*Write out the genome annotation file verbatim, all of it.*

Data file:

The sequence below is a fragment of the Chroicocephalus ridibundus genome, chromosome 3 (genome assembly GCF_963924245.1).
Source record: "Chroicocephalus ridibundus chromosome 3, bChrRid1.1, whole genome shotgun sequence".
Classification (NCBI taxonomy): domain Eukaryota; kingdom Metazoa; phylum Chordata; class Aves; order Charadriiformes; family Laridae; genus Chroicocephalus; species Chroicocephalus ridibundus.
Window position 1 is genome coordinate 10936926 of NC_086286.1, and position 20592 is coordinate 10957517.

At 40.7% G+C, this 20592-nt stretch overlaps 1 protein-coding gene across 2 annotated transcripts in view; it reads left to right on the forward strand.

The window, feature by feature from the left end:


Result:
The sequence below is a fragment of the Chroicocephalus ridibundus genome, chromosome 3 (genome assembly GCF_963924245.1).
Source record: "Chroicocephalus ridibundus chromosome 3, bChrRid1.1, whole genome shotgun sequence".
Classification (NCBI taxonomy): domain Eukaryota; kingdom Metazoa; phylum Chordata; class Aves; order Charadriiformes; family Laridae; genus Chroicocephalus; species Chroicocephalus ridibundus.
Window position 1 is genome coordinate 10936926 of NC_086286.1, and position 20592 is coordinate 10957517.

At 40.7% G+C, this 20592-nt stretch overlaps 1 protein-coding gene across 2 annotated transcripts in view; it reads left to right on the forward strand.

The window, feature by feature from the left end: